On the show, the therapists don’t have the time to really assess the hoarders for compounding conditions or work with them to change their behavior. Many of the hoarders end up filling their house back up within months of appearing on the show. Despite this, the show has done a lot of good mainly through bringing public awareness to the condition, says Breininger.

“People [who saw compulsive hoarders] were saying ‘oh these are slobs,’” says Breininger. “Now people say ‘I know someone and it’s a family member.’ It was a huge judgment before. Now people are recognizing that it is some sort of mental disorder.”

My mom has never received treatment for her hoarding because she never brought it up during her doctor’s appointments. For a while, she did take medication for depression and IBS. But when she lost her health insurance in 2003, she could not longer afford the medication.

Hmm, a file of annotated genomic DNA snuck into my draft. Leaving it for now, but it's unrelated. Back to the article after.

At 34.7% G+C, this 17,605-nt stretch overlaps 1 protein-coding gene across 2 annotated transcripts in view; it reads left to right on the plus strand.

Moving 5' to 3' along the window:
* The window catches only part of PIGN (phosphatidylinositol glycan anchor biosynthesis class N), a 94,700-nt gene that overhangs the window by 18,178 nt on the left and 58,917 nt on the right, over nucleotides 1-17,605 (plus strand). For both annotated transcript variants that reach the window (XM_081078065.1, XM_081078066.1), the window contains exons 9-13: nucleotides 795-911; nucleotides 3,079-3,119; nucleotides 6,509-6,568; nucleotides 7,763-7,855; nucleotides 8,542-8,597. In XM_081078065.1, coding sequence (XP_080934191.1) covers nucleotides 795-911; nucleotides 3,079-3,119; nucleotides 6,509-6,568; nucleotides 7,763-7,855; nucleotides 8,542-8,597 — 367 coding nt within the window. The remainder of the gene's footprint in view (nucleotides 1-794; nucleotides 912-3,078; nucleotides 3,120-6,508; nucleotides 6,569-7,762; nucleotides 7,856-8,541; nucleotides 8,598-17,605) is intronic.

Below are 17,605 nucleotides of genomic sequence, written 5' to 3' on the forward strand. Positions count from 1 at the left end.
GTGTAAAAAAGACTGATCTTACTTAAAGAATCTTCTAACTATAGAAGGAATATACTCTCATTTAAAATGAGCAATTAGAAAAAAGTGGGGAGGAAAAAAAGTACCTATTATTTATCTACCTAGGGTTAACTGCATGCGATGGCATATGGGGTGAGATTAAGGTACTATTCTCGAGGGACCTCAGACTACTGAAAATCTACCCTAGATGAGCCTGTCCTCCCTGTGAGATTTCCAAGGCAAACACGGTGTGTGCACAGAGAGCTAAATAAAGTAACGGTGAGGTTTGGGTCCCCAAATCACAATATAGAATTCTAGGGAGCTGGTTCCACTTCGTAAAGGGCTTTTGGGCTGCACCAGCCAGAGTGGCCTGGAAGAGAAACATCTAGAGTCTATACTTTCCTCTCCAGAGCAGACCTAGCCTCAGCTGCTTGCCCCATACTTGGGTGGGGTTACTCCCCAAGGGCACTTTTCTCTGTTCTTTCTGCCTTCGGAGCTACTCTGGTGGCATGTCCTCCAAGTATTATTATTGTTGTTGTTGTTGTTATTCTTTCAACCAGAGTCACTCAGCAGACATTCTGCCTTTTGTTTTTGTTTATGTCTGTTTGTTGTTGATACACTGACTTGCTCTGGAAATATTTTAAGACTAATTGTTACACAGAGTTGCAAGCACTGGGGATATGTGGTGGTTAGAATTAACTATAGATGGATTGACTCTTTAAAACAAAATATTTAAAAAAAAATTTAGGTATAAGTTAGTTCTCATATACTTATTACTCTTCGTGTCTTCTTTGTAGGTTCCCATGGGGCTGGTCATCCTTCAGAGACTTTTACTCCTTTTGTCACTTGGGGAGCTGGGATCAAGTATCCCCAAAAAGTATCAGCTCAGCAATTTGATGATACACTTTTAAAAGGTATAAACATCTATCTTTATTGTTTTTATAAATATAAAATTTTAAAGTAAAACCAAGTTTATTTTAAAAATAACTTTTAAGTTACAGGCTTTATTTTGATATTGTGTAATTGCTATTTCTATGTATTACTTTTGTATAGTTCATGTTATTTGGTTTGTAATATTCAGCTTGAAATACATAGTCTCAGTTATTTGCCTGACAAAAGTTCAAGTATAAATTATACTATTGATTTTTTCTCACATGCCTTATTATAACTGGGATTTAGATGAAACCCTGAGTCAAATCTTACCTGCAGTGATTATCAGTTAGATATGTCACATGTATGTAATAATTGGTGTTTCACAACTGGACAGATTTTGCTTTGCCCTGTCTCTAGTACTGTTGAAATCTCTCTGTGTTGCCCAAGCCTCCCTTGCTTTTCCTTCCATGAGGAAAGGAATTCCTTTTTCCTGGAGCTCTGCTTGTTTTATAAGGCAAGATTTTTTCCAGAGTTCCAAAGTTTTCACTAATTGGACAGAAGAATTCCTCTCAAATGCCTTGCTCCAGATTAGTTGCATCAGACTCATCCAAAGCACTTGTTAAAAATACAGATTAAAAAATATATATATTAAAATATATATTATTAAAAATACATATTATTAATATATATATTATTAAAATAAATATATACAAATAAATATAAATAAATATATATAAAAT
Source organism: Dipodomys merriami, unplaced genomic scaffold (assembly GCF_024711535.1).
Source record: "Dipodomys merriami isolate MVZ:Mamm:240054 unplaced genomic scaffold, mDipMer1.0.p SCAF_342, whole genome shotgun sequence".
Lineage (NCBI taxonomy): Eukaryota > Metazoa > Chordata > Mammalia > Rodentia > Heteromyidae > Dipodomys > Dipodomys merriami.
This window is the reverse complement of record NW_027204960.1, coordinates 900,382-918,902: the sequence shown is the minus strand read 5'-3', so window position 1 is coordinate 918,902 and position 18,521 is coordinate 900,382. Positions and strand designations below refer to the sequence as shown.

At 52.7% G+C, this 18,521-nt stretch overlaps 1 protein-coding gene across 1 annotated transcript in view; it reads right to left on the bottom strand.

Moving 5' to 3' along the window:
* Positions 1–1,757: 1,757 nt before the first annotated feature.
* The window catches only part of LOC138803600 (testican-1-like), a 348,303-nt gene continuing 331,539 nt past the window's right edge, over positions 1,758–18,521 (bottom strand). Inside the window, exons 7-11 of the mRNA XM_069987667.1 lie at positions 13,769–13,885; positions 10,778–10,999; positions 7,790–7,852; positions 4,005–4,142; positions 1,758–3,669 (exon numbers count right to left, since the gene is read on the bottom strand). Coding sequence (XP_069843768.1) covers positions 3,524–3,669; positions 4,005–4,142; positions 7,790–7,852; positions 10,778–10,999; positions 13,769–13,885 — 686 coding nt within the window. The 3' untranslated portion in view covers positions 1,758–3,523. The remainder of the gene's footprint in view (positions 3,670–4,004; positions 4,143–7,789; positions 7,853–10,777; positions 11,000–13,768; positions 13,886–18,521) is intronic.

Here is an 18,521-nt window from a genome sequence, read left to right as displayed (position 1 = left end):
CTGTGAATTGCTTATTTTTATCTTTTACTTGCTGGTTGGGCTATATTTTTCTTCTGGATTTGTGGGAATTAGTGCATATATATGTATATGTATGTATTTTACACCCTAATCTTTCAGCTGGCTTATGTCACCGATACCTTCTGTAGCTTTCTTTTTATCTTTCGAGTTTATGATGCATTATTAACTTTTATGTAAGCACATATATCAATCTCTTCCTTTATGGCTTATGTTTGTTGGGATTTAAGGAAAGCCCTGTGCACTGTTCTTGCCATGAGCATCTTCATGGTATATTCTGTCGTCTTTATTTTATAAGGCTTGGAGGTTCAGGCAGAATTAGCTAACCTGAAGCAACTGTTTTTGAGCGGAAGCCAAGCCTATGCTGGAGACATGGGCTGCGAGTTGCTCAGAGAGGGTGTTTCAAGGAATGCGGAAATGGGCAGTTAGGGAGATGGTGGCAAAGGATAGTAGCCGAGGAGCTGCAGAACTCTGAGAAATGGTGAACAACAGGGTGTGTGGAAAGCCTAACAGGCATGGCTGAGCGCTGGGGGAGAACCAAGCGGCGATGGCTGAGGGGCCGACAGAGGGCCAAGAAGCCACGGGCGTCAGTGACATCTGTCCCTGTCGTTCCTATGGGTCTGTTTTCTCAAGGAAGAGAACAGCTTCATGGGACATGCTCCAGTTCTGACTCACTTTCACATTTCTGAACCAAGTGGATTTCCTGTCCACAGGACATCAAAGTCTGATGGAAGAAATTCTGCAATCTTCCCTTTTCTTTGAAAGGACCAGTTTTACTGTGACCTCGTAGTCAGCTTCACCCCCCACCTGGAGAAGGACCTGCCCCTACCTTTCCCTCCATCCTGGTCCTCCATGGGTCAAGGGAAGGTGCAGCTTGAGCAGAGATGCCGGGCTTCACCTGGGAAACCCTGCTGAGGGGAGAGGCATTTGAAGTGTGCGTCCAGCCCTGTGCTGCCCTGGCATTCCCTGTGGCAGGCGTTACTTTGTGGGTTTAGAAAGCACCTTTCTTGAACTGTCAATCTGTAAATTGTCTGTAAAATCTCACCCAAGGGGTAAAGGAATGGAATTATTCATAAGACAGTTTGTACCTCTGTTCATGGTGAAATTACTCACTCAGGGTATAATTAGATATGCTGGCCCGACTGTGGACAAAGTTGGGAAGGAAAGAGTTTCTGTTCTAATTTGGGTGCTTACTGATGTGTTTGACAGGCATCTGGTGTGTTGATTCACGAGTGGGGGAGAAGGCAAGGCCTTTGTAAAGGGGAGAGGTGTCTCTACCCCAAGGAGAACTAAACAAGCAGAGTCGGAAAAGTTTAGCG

Perhaps with continued research, a greater understanding of the condition’s biological mechanisms and shows like “Hoarders,” more and more people will have compassion for people suffering from the condition and the hoarders themselves will realize they can get help.

“There can be 20 people walking down the street and all of them dressed impeccably with a job and there’s no way to tell which one of them is a hoarder,” says Breininger. “Hoarders are not street people with a shopping cart. They are our next door neighbors.”

Or they could be your mother.